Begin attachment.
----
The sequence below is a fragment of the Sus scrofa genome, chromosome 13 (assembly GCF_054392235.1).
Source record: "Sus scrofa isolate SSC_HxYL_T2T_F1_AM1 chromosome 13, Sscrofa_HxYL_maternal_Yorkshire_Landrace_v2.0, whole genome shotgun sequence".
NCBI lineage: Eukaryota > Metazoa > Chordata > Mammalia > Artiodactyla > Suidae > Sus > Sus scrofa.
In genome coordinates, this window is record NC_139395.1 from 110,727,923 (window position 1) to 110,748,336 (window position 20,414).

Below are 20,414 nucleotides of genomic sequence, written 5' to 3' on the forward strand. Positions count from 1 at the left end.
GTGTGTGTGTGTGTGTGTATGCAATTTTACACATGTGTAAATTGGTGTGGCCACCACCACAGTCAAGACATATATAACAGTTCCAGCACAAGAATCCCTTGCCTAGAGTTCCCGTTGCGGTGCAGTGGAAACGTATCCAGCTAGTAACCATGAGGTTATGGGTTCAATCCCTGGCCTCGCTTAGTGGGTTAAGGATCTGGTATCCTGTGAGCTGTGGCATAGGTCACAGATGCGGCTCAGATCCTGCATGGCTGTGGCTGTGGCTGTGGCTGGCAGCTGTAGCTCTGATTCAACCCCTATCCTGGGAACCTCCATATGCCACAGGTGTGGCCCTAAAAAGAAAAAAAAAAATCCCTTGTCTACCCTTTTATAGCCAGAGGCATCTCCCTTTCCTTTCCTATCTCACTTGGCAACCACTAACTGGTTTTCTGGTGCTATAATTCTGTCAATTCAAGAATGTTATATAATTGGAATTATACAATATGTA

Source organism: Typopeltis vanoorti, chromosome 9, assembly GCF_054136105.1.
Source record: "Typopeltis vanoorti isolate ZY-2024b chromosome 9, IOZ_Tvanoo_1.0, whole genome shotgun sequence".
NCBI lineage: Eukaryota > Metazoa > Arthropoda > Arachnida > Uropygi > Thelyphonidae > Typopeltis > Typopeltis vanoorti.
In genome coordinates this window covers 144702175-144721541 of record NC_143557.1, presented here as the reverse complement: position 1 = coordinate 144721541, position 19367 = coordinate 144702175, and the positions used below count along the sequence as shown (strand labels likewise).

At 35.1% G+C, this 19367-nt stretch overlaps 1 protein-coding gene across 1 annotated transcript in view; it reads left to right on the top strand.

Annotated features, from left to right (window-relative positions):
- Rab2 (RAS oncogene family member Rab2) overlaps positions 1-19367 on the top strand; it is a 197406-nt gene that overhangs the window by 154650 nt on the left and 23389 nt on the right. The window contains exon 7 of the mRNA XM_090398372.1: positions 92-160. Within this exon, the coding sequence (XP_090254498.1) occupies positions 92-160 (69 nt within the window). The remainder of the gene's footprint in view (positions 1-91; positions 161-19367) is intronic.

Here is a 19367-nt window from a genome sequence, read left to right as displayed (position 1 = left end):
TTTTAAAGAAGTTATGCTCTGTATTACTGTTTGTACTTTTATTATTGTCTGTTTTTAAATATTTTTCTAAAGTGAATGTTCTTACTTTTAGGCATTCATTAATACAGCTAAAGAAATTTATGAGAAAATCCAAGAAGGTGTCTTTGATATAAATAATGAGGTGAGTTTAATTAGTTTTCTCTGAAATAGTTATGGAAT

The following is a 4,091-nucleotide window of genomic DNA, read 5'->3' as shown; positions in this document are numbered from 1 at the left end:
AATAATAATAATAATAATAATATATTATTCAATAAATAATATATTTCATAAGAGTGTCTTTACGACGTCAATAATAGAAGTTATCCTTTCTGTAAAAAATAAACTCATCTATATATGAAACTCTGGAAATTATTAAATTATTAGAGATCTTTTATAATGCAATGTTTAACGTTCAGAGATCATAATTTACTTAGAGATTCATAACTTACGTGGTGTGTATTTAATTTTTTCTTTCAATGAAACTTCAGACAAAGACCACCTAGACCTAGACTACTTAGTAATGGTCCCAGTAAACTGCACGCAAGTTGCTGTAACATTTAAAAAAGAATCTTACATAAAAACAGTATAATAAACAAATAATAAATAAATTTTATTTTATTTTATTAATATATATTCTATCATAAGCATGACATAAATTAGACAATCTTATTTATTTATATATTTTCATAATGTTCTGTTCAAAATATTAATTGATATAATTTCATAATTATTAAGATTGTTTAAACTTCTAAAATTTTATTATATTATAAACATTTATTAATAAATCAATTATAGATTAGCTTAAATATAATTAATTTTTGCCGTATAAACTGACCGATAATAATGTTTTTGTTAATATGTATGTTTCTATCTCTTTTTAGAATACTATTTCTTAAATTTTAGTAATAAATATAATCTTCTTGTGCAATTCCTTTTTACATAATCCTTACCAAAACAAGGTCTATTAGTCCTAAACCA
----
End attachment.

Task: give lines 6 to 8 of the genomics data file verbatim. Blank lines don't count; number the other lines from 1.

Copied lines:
GTGTGTGTGTGTGTGTGTATGCAATTTTACACATGTGTAAATTGGTGTGGCCACCACCACAGTCAAGACATATATAACAGTTCCAGCACAAGAATCCCTTGCCTAGAGTTCCCGTTGCGGTGCAGTGGAAACGTATCCAGCTAGTAACCATGAGGTTATGGGTTCAATCCCTGGCCTCGCTTAGTGGGTTAAGGATCTGGTATCCTGTGAGCTGTGGCATAGGTCACAGATGCGGCTCAGATCCTGCATGGCTGTGGCTGTGGCTGTGGCTGGCAGCTGTAGCTCTGATTCAACCCCTATCCTGGGAACCTCCATATGCCACAGGTGTGGCCCTAAAAAGAAAAAAAAAAATCCCTTGTCTACCCTTTTATAGCCAGAGGCATCTCCCTTTCCTTTCCTATCTCACTTGGCAACCACTAACTGGTTTTCTGGTGCTATAATTCTGTCAATTCAAGAATGTTATATAATTGGAATTATACAATATGTA

Source organism: Typopeltis vanoorti, chromosome 9, assembly GCF_054136105.1.
Source record: "Typopeltis vanoorti isolate ZY-2024b chromosome 9, IOZ_Tvanoo_1.0, whole genome shotgun sequence".